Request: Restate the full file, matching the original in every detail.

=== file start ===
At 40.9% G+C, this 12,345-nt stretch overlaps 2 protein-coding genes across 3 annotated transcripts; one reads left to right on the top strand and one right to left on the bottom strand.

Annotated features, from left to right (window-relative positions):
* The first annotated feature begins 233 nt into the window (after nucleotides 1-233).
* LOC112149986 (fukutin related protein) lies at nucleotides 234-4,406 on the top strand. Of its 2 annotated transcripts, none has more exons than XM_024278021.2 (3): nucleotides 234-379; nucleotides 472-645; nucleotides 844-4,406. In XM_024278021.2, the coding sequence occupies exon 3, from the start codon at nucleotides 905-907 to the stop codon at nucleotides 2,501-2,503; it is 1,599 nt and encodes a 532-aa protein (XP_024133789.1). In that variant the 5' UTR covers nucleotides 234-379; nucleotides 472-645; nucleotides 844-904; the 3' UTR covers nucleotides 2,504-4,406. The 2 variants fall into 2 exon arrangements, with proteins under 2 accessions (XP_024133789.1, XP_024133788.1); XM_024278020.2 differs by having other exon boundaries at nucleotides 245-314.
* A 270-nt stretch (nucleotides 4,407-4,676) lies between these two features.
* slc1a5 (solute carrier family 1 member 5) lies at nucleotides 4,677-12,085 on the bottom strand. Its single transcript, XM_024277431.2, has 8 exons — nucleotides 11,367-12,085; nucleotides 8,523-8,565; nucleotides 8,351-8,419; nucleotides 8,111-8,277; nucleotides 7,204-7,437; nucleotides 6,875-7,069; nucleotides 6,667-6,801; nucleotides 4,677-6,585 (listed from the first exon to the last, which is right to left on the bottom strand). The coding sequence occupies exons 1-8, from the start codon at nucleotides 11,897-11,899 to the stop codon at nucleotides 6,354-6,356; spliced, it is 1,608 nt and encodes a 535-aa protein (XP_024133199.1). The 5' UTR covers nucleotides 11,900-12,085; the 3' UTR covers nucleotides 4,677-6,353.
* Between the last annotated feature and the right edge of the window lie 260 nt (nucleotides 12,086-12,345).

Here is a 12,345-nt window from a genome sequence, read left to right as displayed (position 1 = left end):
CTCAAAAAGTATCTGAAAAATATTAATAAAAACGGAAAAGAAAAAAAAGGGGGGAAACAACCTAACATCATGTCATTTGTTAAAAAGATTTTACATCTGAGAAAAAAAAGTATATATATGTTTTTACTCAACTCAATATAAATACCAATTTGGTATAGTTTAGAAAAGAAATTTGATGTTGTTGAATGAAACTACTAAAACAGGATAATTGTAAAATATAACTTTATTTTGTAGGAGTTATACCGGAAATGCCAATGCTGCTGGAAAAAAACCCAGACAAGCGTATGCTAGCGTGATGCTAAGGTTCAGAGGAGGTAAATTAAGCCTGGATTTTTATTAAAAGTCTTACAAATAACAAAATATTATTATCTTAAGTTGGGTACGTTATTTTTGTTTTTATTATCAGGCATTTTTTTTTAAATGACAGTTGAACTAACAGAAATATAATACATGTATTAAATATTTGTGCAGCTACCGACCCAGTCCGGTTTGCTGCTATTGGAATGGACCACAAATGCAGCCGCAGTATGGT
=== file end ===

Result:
At 40.9% G+C, this 12,345-nt stretch overlaps 2 protein-coding genes across 3 annotated transcripts; one reads left to right on the top strand and one right to left on the bottom strand.

Annotated features, from left to right (window-relative positions):
* The first annotated feature begins 233 nt into the window (after nucleotides 1-233).
* LOC112149986 (fukutin related protein) lies at nucleotides 234-4,406 on the top strand. Of its 2 annotated transcripts, none has more exons than XM_024278021.2 (3): nucleotides 234-379; nucleotides 472-645; nucleotides 844-4,406. In XM_024278021.2, the coding sequence occupies exon 3, from the start codon at nucleotides 905-907 to the stop codon at nucleotides 2,501-2,503; it is 1,599 nt and encodes a 532-aa protein (XP_024133789.1). In that variant the 5' UTR covers nucleotides 234-379; nucleotides 472-645; nucleotides 844-904; the 3' UTR covers nucleotides 2,504-4,406. The 2 variants fall into 2 exon arrangements, with proteins under 2 accessions (XP_024133789.1, XP_024133788.1); XM_024278020.2 differs by having other exon boundaries at nucleotides 245-314.
* A 270-nt stretch (nucleotides 4,407-4,676) lies between these two features.
* slc1a5 (solute carrier family 1 member 5) lies at nucleotides 4,677-12,085 on the bottom strand. Its single transcript, XM_024277431.2, has 8 exons — nucleotides 11,367-12,085; nucleotides 8,523-8,565; nucleotides 8,351-8,419; nucleotides 8,111-8,277; nucleotides 7,204-7,437; nucleotides 6,875-7,069; nucleotides 6,667-6,801; nucleotides 4,677-6,585 (listed from the first exon to the last, which is right to left on the bottom strand). The coding sequence occupies exons 1-8, from the start codon at nucleotides 11,897-11,899 to the stop codon at nucleotides 6,354-6,356; spliced, it is 1,608 nt and encodes a 535-aa protein (XP_024133199.1). The 5' UTR covers nucleotides 11,900-12,085; the 3' UTR covers nucleotides 4,677-6,353.
* Between the last annotated feature and the right edge of the window lie 260 nt (nucleotides 12,086-12,345).

Here is a 12,345-nt window from a genome sequence, read left to right as displayed (position 1 = left end):
CTCAAAAAGTATCTGAAAAATATTAATAAAAACGGAAAAGAAAAAAAAGGGGGGAAACAACCTAACATCATGTCATTTGTTAAAAAGATTTTACATCTGAGAAAAAAAAGTATATATATGTTTTTACTCAACTCAATATAAATACCAATTTGGTATAGTTTAGAAAAGAAATTTGATGTTGTTGAATGAAACTACTAAAACAGGATAATTGTAAAATATAACTTTATTTTGTAGGAGTTATACCGGAAATGCCAATGCTGCTGGAAAAAAACCCAGACAAGCGTATGCTAGCGTGATGCTAAGGTTCAGAGGAGGTAAATTAAGCCTGGATTTTTATTAAAAGTCTTACAAATAACAAAATATTATTATCTTAAGTTGGGTACGTTATTTTTGTTTTTATTATCAGGCATTTTTTTTTAAATGACAGTTGAACTAACAGAAATATAATACATGTATTAAATATTTGTGCAGCTACCGACCCAGTCCGGTTTGCTGCTATTGGAATGGACCACAAATGCAGCCGCAGTATGGT